Nov. 24, 2014 11:00 AM EST Reads: 1,575
Cloud Expo 2014 TV commercials will feature @ThingsExpo, which was launched in June, 2014 at New York City's Javits Center as the largest 'Internet of Things' event in the world.
Nov. 24, 2014 09:00 AM EST Reads: 1,589
SYS-CON Events announced today that Windstream, a leading provider of advanced network and cloud communications, has been named “Silver Sponsor” of SYS-CON's 16th International Cloud Expo®, which will take place on June 9–11, 2015, at the Javits Center in New York, NY. Windstream (Nasdaq: WIN), a FORTUNE 500 and S&P 500 company, is a leading provider of advanced network communications, including cloud computing and managed services, to businesses nationwide. The company also offers broadband, phone and digital TV services to consumers primarily in rural areas.
Nov. 23, 2014 07:30 PM EST Reads: 1,780
"There is a natural synchronization between the business models, the IoT is there to support ,” explained Brendan O'Brien, Co-founder and Chief Architect of Aria Systems, in this SYS-CON.tv interview at the 15th International Cloud Expo®, held Nov 4–6, 2014, at the Santa Clara Convention Center in Santa Clara, CA.
Nov. 23, 2014 12:00 PM EST Reads: 1,718
The major cloud platforms defy a simple, side-by-side analysis. Each of the major IaaS public-cloud platforms offers their own unique strengths and functionality. Options for on-site private cloud are diverse as well, and must be designed and deployed while taking existing legacy architecture and infrastructure into account. Then the reality is that most enterprises are embarking on a hybrid cloud strategy and programs. In this Power Panel at 15th Cloud Expo (http://www.CloudComputingExpo.com), moderated by Ashar Baig, Research Director, Cloud, at Gigaom Research, Nate Gordon, Director of T...
Nov. 23, 2014 07:45 AM EST Reads: 1,728
An entirely new security model is needed for the Internet of Things, or is it? Can we save some old and tested controls for this new and different environment? In his session at @ThingsExpo, New York's at the Javits Center, Davi Ottenheimer, EMC Senior Director of Trust, reviewed hands-on lessons with IoT devices and reveal a new risk balance you might not expect. Davi Ottenheimer, EMC Senior Director of Trust, has more than nineteen years' experience managing global security operations and assessments, including a decade of leading incident response and digital forensics. He is co-author of t...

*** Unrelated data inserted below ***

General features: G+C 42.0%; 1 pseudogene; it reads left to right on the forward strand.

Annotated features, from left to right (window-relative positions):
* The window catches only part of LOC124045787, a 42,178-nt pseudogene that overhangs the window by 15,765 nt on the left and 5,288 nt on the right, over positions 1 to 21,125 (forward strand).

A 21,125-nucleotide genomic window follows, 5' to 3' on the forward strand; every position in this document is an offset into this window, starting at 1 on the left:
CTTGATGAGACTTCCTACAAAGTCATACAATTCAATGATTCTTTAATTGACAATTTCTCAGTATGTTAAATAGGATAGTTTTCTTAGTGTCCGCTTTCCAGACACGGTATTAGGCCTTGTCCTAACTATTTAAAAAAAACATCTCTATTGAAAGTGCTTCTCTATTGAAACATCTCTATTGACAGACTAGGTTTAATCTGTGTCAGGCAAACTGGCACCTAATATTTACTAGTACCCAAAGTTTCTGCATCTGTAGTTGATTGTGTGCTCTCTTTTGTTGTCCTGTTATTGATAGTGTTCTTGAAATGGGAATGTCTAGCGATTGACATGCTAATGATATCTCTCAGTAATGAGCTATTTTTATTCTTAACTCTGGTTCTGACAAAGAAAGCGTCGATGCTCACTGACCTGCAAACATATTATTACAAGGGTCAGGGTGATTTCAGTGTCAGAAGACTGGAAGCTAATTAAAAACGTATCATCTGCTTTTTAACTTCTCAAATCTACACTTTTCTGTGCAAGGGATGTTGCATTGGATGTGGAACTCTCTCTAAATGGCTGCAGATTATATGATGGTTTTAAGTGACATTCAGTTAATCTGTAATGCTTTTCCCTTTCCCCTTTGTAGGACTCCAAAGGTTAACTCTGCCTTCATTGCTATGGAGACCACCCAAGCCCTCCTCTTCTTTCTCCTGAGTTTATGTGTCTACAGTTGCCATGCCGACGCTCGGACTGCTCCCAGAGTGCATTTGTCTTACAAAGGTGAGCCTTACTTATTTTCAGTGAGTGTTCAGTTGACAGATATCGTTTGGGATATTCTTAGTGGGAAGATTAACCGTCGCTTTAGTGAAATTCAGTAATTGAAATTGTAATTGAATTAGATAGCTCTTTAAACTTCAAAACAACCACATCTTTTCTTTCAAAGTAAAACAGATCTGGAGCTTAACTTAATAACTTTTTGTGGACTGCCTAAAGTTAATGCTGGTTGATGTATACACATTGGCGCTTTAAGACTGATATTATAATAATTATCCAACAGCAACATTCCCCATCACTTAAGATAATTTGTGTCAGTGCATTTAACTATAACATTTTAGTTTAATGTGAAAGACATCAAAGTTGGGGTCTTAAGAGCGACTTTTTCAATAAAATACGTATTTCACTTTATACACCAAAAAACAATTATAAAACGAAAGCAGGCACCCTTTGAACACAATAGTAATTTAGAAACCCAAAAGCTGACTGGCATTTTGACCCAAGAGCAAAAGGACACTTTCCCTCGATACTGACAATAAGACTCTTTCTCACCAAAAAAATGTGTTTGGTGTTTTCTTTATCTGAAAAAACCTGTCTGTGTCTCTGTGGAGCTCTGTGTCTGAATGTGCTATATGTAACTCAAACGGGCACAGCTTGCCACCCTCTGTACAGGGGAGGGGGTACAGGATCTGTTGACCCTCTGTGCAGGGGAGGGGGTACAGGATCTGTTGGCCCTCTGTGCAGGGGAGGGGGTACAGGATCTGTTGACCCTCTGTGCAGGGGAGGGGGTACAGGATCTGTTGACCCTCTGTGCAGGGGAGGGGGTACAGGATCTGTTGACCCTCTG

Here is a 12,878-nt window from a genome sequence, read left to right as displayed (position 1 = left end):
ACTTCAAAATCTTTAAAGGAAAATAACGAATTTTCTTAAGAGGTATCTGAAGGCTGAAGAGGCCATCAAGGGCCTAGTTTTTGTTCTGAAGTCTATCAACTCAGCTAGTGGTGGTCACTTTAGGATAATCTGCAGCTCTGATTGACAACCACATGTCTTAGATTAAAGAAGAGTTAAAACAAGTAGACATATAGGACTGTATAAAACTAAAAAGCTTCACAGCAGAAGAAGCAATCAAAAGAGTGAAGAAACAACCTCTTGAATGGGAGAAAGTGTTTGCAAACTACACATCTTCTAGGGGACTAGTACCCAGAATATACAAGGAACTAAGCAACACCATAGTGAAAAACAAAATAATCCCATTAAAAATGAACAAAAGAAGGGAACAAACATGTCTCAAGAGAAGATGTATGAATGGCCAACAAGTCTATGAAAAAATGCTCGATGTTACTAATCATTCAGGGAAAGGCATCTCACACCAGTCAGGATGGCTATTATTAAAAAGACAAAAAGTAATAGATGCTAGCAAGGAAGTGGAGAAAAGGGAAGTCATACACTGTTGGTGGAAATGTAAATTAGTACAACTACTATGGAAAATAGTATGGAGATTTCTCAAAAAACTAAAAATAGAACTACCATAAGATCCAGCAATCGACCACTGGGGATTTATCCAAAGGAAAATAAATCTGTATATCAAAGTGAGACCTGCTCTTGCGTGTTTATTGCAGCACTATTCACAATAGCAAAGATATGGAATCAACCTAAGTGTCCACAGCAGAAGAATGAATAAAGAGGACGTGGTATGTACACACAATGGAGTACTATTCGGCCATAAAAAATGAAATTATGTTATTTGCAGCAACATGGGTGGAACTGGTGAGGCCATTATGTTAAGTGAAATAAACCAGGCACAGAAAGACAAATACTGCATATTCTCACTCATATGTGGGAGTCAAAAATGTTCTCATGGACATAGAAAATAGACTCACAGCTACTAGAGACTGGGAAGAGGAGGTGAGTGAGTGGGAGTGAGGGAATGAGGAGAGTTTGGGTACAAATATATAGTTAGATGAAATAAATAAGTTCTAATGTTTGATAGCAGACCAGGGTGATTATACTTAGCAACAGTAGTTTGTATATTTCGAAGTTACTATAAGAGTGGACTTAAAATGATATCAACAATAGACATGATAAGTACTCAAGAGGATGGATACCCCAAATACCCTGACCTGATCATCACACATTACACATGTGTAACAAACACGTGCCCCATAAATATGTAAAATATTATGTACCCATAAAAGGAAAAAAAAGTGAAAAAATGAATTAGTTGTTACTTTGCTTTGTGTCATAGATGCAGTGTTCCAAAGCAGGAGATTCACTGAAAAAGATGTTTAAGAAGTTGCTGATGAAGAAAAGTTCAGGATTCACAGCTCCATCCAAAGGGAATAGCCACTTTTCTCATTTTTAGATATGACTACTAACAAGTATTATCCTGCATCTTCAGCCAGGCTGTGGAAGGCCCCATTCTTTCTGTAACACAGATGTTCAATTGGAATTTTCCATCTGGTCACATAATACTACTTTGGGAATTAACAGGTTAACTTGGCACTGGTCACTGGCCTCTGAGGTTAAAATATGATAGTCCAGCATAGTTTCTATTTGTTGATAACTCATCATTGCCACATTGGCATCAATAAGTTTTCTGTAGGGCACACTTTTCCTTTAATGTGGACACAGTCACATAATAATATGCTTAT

Nov. 22, 2014 05:30 PM EST Reads: 1,469
ARMONK, N.Y., Nov. 20, 2014 /PRNewswire/ -- IBM (NYSE: IBM) today announced that it is bringing a greater level of control, security and flexibility to cloud-based application development and delivery with a single-tenant version of Bluemix, IBM's platform-as-a-service. The new platform enables developers to build ap...
Nov. 22, 2014 05:30 PM EST Reads: 1,536
The security devil is always in the details of the attack: the ones you've endured, the ones you prepare yourself to fend off, and the ones that, you fear, will catch you completely unaware and defenseless. The Internet of Things (IoT) is nothing if not an endless proliferation of details. It's the vision of a world in which continuous Internet connectivity and addressability is embedded into a growing range of human artifacts, into the natural world, and even into our smartphones, appliances, and physical persons. In the IoT vision, every new "thing" - sensor, actuator, data source, data con...